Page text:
Driverless cars usually rely on detailed digital maps, intricate algorithms and a host of sensors to operate without human interference. Proponents say that the technology could help transport people unable to drive themselves, reduce urban congestion, boost vehicle electrification, improve economic productivity and reduce traffic accidents.
But in addition to concerns about cybersecurity, critics worry that autonomous vehicles aren’t sophisticated enough to parse through inconsistent road signs, volatile weather and unpredictable pedestrians and drivers. Fitch Ratings analysts wrote in a December report that driverless cars likely won’t be a majority on the road for at least a decade.
“Although the benefits of self-driving vehicles are great, with the potential to revolutionize transportation, the technological hurdles researchers must cross to achieve fully autonomous vehicles able to go anywhere and anytime will not be reached for years,” the researchers wrote.
Earlier this month, the Governors Highway Safety Association published a report on the issue, finding that only 20 percent of consumers would immediately buy an autonomous car if available. And all-autonomous fleets are at least three decades away, researchers found.
Mass adoption will require more public education, data collection and law enforcement standards, according to the group. But legislators – especially at the state level – should wait to write up laws until a standardized benchmark can be created, researchers concluded.
“Navigating a world with a mix of driver-operated and autonomous commercial vehicles will certainly present a challenge,” said Kara Macek, a spokeswoman for the group. “States need to anticipate how AVs will change the behavior of other drivers. For example, drivers may become frustrated and drive aggressively around automated commercial delivery vehicles that are automatically programmed to obey all traffic laws.”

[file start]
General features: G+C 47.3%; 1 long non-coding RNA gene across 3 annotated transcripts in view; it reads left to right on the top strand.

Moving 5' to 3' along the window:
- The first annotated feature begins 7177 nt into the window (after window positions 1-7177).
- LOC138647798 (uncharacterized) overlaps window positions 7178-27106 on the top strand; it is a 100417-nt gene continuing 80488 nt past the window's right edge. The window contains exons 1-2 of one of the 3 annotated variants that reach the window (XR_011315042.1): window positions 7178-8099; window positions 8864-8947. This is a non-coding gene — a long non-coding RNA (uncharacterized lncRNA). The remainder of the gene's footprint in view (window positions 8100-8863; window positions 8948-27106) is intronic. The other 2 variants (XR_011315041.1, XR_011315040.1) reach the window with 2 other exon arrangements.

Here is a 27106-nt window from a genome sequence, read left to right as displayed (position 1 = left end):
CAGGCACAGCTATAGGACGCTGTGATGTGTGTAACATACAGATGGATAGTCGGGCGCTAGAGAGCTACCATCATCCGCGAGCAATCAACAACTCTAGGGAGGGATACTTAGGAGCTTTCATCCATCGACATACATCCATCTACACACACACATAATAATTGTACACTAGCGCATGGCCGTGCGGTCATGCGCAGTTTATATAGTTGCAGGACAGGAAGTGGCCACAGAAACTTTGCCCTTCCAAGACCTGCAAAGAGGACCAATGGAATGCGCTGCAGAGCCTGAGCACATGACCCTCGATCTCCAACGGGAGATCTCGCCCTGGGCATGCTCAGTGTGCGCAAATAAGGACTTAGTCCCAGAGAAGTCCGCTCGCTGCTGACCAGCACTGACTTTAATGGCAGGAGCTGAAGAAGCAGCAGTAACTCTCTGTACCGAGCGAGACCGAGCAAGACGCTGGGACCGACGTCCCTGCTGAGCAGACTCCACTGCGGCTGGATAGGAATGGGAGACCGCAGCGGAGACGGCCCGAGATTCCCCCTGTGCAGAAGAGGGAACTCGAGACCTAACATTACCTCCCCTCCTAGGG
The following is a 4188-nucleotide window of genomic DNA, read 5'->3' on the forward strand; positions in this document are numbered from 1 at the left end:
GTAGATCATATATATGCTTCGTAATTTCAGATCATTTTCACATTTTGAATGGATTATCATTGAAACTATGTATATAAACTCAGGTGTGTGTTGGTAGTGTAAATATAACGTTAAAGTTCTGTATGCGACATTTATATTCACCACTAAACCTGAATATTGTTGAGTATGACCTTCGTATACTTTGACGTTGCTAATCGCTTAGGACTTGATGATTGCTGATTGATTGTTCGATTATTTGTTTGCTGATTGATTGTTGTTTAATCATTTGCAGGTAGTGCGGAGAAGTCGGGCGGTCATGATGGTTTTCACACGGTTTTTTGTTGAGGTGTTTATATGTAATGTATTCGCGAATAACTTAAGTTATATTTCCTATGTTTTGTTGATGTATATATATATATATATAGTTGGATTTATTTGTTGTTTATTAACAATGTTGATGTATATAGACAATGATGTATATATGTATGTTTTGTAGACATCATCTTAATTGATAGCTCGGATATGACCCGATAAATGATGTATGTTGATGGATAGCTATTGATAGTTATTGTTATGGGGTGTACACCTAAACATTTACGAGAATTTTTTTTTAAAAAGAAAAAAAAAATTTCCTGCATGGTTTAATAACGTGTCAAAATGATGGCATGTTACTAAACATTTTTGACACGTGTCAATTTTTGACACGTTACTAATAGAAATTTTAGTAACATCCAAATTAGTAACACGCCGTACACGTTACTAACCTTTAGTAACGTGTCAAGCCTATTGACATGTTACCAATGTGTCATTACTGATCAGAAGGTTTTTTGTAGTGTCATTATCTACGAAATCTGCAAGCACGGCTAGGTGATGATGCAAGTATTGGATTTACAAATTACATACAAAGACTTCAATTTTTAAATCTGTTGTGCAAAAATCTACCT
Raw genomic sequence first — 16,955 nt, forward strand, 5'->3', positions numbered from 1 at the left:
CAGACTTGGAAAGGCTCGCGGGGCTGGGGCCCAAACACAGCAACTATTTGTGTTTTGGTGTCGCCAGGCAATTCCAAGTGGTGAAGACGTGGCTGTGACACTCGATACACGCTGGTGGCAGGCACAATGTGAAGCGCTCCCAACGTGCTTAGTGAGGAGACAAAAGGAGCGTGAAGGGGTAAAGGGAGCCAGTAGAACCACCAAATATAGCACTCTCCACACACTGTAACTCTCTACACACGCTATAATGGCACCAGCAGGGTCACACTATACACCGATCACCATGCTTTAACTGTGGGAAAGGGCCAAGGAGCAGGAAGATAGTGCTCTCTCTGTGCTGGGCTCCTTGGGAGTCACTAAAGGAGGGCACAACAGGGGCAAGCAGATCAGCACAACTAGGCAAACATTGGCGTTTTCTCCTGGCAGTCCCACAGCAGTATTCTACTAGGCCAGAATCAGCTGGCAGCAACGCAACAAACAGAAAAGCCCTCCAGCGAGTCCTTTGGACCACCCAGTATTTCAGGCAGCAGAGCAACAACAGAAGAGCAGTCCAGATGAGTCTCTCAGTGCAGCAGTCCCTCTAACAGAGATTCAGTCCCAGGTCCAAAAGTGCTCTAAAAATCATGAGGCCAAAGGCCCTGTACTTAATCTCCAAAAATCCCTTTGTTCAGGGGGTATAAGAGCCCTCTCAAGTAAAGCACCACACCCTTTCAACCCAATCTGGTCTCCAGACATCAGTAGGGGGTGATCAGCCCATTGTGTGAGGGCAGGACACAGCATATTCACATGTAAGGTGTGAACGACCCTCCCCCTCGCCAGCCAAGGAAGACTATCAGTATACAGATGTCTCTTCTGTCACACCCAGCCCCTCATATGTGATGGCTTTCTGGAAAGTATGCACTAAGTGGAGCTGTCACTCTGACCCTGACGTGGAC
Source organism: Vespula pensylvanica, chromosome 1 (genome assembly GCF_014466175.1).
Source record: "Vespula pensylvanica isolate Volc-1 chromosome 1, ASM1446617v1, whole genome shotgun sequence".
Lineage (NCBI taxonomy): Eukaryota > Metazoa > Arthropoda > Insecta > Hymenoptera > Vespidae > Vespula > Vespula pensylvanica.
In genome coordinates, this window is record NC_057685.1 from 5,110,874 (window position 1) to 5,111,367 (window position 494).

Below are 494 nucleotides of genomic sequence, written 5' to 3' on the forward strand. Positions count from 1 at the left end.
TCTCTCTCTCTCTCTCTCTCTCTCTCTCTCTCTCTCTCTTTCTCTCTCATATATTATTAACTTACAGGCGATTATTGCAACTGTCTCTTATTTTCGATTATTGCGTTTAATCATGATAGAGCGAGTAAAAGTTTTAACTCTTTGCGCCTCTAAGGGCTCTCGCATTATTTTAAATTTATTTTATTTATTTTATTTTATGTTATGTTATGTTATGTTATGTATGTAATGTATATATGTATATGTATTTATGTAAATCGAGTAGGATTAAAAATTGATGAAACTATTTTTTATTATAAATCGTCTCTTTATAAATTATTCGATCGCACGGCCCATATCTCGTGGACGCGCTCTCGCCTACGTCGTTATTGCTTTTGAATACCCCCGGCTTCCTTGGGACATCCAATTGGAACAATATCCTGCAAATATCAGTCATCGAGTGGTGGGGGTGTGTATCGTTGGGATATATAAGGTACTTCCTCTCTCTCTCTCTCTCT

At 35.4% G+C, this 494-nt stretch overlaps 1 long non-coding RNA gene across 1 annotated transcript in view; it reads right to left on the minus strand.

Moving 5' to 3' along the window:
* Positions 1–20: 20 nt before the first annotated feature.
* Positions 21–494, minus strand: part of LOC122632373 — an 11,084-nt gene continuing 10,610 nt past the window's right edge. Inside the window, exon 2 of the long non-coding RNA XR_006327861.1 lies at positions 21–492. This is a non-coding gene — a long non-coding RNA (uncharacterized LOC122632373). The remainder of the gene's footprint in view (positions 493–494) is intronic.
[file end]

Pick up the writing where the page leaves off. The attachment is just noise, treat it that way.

Federal officials published a set of 15 autonomous vehicle guidelines last year known as the Vehicle Performance Guidance for Automated Vehicles. The suggestions – targeted at vehicle manufacturers – cover issues including cybersecurity.
“Our concern is whether or not government oversight and regulation to insure cybersecurity on a number of fronts can keep up with the rapid roll-out of new technologies and the autonomous vehicle,” Gillis said.
Juliussen said that the autos industry is already on the case.
Firms such as Argus Cyber Security and TowerSec are dedicated to digital protection of vehicles. The Society of Automotive Engineers has a cybersecurity guidebook. Juliussen predicts that, by 2023, 44.6 percent of cars will be sold with firewall cybersecurity, compared to 5.7 percent in 2016.
In 2015, security researchers Charlie Miller and Chris Valasek remotely hacked into a 2014 Jeep Cherokee’s digital systems over the Internet to demonstrate how easily malicious cybercriminals could paralyze a moving vehicle. Chrysler responded by recalling 1.4 million vehicles.
“That really woke everybody up, and now there’s really a tremendous amount of activity on this,” Juliussen said. “Two or three years ago, they were basically ignoring it.”